The platform of the opposition bloc is the platform of a Social-Democratic deviation, the platform of a Right-wing deviation in our Party, a platform for gathering together all kinds of opportunist trends for the purpose of organising a fight against the Party, against its unity, against its authority. Kamenev speaks of a Right-wing deviation in our Party, hinting at the Central Committee. But that is a trick, a crude and dishonest trick, designed to screen the opportunism of the opposition bloc by means of loud accusations against the Party. In actual fact, it is the opposition bloc that is the expression of a Right-wing deviation in our Party. We judge the opposition not by its statements, but by its deeds. And the deeds of the opposition show that it is a rallying centre and hotbed for all kinds of opportunist elements, from Ossovsky and the "Workers' Opposition" to Souvarine and Maslow, Korsch and Ruth Fischer. The restoration of factionalism, the restoration of the theory of freedom of factions in our Party, a rallying of all the opportunist elements in our Party, a fight against the unity of the Party, a fight against its leading cadres, a fight for the formation of a new party—that is what the opposition is now driving for, if we are to judge from Kamenev's speech. In this respect Kamenev's speech marks a turning point from the opposition's "statement" of October 1926 to a resumption of the opposition's splitting policy.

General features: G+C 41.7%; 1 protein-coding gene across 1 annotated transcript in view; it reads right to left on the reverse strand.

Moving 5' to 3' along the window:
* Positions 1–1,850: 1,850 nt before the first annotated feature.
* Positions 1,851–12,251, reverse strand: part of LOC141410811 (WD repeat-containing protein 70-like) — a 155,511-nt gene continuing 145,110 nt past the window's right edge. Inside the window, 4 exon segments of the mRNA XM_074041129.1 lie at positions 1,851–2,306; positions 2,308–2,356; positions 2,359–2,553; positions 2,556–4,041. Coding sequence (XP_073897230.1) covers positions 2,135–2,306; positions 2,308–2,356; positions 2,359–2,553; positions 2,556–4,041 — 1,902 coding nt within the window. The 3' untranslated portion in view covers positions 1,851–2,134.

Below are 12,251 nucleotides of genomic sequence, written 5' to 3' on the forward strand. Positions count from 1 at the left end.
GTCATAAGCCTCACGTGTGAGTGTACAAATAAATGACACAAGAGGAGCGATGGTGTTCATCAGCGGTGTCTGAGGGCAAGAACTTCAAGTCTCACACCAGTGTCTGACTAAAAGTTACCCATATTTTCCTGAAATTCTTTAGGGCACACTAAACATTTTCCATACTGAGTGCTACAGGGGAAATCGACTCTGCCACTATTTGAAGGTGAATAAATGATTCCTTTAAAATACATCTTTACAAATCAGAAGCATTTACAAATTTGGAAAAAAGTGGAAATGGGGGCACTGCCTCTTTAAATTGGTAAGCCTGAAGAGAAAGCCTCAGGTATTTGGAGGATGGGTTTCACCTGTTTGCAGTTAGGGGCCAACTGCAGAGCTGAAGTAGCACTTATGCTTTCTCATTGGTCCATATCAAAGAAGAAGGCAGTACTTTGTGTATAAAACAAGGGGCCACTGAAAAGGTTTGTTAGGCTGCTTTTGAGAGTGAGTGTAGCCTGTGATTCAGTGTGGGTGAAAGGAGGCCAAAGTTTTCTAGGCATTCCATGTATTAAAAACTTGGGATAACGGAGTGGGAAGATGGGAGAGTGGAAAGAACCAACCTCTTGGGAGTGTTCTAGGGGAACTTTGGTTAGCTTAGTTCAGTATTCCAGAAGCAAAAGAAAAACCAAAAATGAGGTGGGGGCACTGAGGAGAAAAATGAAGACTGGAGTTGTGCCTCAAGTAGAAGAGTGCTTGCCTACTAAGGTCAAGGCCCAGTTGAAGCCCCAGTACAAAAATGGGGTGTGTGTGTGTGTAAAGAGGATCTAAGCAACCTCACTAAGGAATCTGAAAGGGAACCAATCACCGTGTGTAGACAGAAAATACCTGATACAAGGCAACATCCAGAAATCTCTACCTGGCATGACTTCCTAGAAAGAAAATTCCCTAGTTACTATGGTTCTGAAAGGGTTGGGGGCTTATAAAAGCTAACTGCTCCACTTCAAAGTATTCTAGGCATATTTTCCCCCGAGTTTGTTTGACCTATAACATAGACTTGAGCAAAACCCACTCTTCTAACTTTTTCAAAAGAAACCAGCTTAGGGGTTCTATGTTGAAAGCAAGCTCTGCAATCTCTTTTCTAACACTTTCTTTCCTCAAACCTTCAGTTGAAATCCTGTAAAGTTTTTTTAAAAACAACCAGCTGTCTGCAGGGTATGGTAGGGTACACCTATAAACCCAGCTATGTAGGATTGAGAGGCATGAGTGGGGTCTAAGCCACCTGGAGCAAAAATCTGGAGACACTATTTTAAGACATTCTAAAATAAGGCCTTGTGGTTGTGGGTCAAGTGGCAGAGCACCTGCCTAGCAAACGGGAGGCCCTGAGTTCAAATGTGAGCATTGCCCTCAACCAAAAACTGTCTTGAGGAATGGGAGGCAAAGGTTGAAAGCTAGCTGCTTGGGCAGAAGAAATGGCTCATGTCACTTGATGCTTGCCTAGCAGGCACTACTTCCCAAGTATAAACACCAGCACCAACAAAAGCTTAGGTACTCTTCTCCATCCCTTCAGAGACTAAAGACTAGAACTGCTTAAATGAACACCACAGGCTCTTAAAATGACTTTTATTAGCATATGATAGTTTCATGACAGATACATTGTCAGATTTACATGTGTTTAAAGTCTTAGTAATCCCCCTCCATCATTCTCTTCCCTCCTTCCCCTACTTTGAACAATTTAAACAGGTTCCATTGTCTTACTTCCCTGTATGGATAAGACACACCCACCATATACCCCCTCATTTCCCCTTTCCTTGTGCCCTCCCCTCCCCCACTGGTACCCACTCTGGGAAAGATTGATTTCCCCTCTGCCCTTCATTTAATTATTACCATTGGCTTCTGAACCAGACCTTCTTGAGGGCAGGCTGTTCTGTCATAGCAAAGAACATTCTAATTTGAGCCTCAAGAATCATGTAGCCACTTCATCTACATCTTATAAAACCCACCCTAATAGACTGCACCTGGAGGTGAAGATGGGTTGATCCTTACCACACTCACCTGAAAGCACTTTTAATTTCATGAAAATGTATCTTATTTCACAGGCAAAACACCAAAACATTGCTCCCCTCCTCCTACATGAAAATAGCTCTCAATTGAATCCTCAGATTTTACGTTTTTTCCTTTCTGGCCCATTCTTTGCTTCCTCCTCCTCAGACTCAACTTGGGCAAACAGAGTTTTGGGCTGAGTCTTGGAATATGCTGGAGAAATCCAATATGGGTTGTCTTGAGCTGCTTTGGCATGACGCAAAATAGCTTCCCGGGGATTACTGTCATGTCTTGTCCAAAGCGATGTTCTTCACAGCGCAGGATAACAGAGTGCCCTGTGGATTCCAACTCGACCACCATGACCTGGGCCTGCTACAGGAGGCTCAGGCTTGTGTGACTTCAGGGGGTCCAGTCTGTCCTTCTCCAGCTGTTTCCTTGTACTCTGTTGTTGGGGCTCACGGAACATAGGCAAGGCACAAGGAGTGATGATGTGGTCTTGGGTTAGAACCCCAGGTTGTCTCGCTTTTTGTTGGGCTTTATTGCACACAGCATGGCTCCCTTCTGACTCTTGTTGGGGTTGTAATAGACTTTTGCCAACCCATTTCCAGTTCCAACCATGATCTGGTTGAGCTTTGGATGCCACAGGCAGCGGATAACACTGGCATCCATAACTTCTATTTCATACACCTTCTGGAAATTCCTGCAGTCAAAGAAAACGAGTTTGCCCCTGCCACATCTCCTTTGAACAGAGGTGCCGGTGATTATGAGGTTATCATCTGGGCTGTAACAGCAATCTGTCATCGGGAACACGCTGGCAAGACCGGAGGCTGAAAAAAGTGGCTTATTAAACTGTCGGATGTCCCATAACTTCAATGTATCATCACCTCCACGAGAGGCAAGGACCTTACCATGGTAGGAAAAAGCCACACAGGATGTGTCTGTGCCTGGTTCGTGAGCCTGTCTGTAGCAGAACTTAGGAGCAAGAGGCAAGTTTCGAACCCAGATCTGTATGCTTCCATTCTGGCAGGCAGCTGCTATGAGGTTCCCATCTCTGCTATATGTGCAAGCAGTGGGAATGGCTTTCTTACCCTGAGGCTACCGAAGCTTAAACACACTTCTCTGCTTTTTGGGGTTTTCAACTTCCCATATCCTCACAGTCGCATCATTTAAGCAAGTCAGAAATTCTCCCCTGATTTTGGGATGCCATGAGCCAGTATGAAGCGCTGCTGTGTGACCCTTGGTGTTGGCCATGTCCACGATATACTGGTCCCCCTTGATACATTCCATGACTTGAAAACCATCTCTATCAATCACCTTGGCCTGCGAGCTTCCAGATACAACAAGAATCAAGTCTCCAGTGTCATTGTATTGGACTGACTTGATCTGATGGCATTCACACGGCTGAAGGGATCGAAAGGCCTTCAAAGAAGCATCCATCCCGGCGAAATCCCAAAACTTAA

What is the opposition bloc from the point of view of Party unity?

The opposition bloc is the embryo of a new party within our Party. Is it not a fact that the opposition had its own Central Committee and its own parallel local committees? In its "statement" of October 16, 1926, the opposition gave assurances that it had renounced factionalism. But does not Kamenev's speech show that it has gone back to the factional struggle? What guarantee is there that the opposition has not already re-established its central and local parallel organisations? Is it not a fact that the opposition collected special membership dues for its treasury? What guarantee is there that it has not resumed this splitting course?

The opposition bloc is the embryo of a new party, undermining the unity of our Party.

The task is to smash this bloc and liquidate it. (Stormy applause.)

Comrades, at a time when imperialism is dominant in other countries, when one country and only one country has succeeded in breaching the front of capital, under such conditions the dictatorship of the proletariat cannot exist for a single moment without a united party armed with iron discipline. Attempts to undermine the Party's unity, attempts to form a new party, must be rooted out if we want to preserve the dictatorship of the proletariat, if we want to build socialism.